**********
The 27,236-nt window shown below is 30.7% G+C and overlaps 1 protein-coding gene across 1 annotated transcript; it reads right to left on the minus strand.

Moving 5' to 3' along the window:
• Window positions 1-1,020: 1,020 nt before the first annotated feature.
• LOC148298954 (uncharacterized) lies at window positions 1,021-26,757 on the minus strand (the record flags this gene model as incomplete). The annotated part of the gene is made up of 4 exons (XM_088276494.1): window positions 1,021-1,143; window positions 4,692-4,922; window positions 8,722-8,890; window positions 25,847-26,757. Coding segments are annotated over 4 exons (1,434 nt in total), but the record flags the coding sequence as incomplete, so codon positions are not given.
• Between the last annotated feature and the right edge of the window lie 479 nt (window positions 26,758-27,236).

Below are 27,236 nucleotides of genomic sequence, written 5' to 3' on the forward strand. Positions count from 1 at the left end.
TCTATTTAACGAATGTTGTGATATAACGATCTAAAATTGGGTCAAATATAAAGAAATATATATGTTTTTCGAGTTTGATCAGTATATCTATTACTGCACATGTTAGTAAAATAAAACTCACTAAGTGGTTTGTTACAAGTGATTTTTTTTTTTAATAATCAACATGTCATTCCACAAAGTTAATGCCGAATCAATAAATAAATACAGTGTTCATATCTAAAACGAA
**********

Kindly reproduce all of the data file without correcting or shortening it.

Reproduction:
The 27,236-nt window shown below is 30.7% G+C and overlaps 1 protein-coding gene across 1 annotated transcript; it reads right to left on the minus strand.

Moving 5' to 3' along the window:
• Window positions 1-1,020: 1,020 nt before the first annotated feature.
• LOC148298954 (uncharacterized) lies at window positions 1,021-26,757 on the minus strand (the record flags this gene model as incomplete). The annotated part of the gene is made up of 4 exons (XM_088276494.1): window positions 1,021-1,143; window positions 4,692-4,922; window positions 8,722-8,890; window positions 25,847-26,757. Coding segments are annotated over 4 exons (1,434 nt in total), but the record flags the coding sequence as incomplete, so codon positions are not given.
• Between the last annotated feature and the right edge of the window lie 479 nt (window positions 26,758-27,236).

Below are 27,236 nucleotides of genomic sequence, written 5' to 3' on the forward strand. Positions count from 1 at the left end.
TCTATTTAACGAATGTTGTGATATAACGATCTAAAATTGGGTCAAATATAAAGAAATATATATGTTTTTCGAGTTTGATCAGTATATCTATTACTGCACATGTTAGTAAAATAAAACTCACTAAGTGGTTTGTTACAAGTGATTTTTTTTTTTAATAATCAACATGTCATTCCACAAAGTTAATGCCGAATCAATAAATAAATACAGTGTTCATATCTAAAACGAA